Advertisement for Mona's Club 440 in 1942, with the explicit use of the word "gay" featured prominently. The word "gay" during the 1940s also denoted "happy," and to the casual reader even the reference to "butch," meaning masculine in gay argot, might have escaped attention.
However, the discerning, sophisticated, 1942 reader would quickly understand that Mona's Club 440 catered to an almost exclusively woman audience during World War II.
Author Eric Garber (1954-1995), in Hidden from History : Reclaiming the Gay and Lesbian Past, wrote that, in New York, during the 1920-1935 Harlem Renaissance period:"Perhaps the most famous gay-oriented club of the era was Harry Hansberry's Clam House, a narrow, smoky speakeasy on 133rd Street. The Clam House featured Gladys Bentley, a 250-pound, masculine, darkskinned lesbian, who performed all night long in a white tuxedo and top hat. Bentley, a talented pianist with a magnificent, growling voice, was celebrated for inventing obscene lyrics to popular contemporary melodies. Langston Hughes called her 'an amazing exhibition of musical energy.'"Gladys Bentley, "Brown Bomber of Sophisticated Songs," who was born in Philadelphia, Jan. 12, 1907 and died Jan. 18,1960, appeared, during the early 1930s, at Harlem's Ubangi Club, backed by a chorus of men in drag. Bentley moved to the Southern California during the late 1930s, and appeared, as this advertisement attests, in San Francisco during the 1940s as "America's Greatest Sepia Piano Artist."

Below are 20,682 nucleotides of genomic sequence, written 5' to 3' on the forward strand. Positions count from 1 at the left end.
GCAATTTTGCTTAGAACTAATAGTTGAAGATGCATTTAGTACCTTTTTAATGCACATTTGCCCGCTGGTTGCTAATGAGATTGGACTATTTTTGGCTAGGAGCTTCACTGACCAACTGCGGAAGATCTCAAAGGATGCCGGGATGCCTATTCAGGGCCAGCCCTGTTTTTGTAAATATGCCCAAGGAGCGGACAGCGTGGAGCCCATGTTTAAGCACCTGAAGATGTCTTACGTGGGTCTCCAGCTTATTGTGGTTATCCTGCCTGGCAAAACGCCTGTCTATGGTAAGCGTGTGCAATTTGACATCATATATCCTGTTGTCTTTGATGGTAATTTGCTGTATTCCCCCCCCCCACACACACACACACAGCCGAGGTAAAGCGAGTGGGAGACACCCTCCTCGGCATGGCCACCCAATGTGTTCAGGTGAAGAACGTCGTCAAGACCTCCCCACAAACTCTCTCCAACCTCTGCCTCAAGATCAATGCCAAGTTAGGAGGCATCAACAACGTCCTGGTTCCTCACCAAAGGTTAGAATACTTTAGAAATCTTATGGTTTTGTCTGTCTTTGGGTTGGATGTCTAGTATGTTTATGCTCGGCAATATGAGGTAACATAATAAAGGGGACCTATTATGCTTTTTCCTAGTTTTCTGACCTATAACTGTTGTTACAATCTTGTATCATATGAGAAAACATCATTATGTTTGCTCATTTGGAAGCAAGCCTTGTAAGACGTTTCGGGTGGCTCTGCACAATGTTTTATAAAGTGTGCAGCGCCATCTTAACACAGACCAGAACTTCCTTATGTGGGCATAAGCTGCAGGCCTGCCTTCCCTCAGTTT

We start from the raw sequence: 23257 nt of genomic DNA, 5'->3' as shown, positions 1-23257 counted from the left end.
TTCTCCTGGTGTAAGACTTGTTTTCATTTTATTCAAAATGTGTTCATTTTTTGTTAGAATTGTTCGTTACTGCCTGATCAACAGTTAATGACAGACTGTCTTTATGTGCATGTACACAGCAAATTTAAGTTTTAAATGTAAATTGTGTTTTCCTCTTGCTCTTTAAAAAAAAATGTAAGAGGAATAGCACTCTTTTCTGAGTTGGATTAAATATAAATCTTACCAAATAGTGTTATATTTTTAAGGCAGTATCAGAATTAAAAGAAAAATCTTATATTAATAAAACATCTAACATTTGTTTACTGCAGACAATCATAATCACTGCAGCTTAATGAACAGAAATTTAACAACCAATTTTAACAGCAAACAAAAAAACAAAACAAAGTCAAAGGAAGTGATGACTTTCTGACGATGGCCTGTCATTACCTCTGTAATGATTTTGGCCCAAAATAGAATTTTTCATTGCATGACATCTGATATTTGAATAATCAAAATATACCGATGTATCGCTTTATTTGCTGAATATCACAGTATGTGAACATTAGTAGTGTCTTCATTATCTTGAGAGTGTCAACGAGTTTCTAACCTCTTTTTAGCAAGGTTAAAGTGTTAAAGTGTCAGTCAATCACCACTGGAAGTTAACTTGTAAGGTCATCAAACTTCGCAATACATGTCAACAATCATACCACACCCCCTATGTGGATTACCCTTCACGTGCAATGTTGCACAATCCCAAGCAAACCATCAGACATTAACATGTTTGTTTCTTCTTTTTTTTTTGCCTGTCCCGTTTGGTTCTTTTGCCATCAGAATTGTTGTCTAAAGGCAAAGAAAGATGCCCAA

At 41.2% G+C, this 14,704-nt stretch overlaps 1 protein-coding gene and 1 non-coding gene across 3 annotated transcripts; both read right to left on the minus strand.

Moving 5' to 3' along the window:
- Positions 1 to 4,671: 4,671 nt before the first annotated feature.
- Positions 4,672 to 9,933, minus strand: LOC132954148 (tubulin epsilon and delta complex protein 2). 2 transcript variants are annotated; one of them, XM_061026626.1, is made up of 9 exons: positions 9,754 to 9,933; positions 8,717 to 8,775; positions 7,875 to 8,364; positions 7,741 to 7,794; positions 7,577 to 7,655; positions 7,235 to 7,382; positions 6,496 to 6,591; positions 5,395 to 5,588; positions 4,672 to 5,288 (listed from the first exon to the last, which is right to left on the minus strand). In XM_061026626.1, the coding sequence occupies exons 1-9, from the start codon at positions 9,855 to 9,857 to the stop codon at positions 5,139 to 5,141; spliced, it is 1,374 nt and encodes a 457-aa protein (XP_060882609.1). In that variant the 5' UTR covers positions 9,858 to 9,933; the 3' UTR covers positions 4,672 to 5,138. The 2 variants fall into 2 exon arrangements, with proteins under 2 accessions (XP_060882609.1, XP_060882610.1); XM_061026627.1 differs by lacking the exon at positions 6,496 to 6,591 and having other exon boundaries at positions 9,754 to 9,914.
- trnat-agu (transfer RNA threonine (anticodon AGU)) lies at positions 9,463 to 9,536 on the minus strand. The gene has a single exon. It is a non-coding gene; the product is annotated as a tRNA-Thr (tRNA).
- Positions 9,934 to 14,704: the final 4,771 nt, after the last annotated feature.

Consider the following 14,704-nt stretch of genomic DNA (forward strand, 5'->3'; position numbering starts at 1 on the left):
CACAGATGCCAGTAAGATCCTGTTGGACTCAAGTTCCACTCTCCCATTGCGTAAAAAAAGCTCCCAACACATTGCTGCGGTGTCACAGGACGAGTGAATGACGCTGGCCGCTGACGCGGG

Gladys Bentley can be heard here singing and playing Worried Blues, recorded as OKEH 8610, in 1928.
Mona's Club 440 later became Anne's 440, and featured San Francisco singer Johnny Mathis. Today it is the Club Chi-Chi.